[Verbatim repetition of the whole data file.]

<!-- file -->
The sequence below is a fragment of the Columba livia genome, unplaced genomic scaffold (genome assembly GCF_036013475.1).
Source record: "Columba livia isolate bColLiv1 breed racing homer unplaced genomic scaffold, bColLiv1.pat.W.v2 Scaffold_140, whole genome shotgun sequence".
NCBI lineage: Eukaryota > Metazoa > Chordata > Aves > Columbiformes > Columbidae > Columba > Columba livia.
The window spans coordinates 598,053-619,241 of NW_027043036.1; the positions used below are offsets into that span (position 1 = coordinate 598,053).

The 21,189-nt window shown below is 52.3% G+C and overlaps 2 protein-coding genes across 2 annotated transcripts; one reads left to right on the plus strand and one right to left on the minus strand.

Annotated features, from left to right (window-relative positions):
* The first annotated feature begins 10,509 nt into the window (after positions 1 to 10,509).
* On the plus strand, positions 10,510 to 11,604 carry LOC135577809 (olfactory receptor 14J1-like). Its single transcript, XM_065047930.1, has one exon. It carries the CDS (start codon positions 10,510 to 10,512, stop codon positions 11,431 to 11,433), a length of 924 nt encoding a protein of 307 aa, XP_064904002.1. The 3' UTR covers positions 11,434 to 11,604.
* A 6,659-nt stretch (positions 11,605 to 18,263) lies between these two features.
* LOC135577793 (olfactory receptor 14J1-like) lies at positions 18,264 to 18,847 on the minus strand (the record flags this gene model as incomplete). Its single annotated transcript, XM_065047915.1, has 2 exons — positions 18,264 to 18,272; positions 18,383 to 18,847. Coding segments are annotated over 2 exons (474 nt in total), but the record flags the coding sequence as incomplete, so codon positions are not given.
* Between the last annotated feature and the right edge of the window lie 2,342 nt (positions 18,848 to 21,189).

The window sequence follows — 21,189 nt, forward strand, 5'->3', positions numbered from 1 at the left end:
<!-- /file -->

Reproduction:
The sequence below is a fragment of the Columba livia genome, unplaced genomic scaffold (genome assembly GCF_036013475.1).
Source record: "Columba livia isolate bColLiv1 breed racing homer unplaced genomic scaffold, bColLiv1.pat.W.v2 Scaffold_140, whole genome shotgun sequence".
NCBI lineage: Eukaryota > Metazoa > Chordata > Aves > Columbiformes > Columbidae > Columba > Columba livia.
The window spans coordinates 598,053-619,241 of NW_027043036.1; the positions used below are offsets into that span (position 1 = coordinate 598,053).

The 21,189-nt window shown below is 52.3% G+C and overlaps 2 protein-coding genes across 2 annotated transcripts; one reads left to right on the plus strand and one right to left on the minus strand.

Annotated features, from left to right (window-relative positions):
* The first annotated feature begins 10,509 nt into the window (after positions 1 to 10,509).
* On the plus strand, positions 10,510 to 11,604 carry LOC135577809 (olfactory receptor 14J1-like). Its single transcript, XM_065047930.1, has one exon. It carries the CDS (start codon positions 10,510 to 10,512, stop codon positions 11,431 to 11,433), a length of 924 nt encoding a protein of 307 aa, XP_064904002.1. The 3' UTR covers positions 11,434 to 11,604.
* A 6,659-nt stretch (positions 11,605 to 18,263) lies between these two features.
* LOC135577793 (olfactory receptor 14J1-like) lies at positions 18,264 to 18,847 on the minus strand (the record flags this gene model as incomplete). Its single annotated transcript, XM_065047915.1, has 2 exons — positions 18,264 to 18,272; positions 18,383 to 18,847. Coding segments are annotated over 2 exons (474 nt in total), but the record flags the coding sequence as incomplete, so codon positions are not given.
* Between the last annotated feature and the right edge of the window lie 2,342 nt (positions 18,848 to 21,189).

The window sequence follows — 21,189 nt, forward strand, 5'->3', positions numbered from 1 at the left end: